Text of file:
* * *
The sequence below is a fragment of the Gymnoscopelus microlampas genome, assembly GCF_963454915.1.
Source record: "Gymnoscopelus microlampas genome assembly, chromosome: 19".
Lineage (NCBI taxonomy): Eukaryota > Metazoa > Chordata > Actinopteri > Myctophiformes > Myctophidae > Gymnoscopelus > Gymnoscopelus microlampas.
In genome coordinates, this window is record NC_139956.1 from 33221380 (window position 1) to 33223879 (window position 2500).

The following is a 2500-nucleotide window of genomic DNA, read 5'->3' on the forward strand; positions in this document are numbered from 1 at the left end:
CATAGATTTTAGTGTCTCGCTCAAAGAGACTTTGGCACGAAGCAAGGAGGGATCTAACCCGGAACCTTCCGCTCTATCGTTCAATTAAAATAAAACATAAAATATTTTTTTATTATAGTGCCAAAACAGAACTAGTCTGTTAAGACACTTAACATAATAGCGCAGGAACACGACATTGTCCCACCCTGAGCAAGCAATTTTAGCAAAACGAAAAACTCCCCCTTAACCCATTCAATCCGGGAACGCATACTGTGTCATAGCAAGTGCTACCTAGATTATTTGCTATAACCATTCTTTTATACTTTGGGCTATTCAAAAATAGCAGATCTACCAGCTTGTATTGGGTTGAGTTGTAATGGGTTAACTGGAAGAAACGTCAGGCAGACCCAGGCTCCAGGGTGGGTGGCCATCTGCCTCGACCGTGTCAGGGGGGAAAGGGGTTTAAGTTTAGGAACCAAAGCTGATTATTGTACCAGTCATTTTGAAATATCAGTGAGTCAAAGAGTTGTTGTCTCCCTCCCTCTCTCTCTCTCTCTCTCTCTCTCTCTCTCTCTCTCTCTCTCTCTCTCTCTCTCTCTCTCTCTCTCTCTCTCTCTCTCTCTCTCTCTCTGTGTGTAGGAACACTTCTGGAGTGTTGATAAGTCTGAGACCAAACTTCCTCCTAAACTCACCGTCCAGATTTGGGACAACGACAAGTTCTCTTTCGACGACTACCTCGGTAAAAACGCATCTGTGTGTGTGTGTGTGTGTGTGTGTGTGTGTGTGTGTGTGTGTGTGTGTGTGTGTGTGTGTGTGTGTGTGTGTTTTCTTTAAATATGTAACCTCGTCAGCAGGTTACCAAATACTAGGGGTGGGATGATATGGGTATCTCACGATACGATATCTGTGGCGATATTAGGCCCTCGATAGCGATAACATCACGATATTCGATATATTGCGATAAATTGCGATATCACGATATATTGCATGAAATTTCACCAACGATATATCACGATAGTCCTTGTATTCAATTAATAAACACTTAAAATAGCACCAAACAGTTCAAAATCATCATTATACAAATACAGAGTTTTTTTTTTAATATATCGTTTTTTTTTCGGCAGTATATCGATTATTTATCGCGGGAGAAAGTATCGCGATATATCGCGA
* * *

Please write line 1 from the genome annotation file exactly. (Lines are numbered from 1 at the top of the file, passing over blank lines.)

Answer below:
The sequence below is a fragment of the Gymnoscopelus microlampas genome, assembly GCF_963454915.1.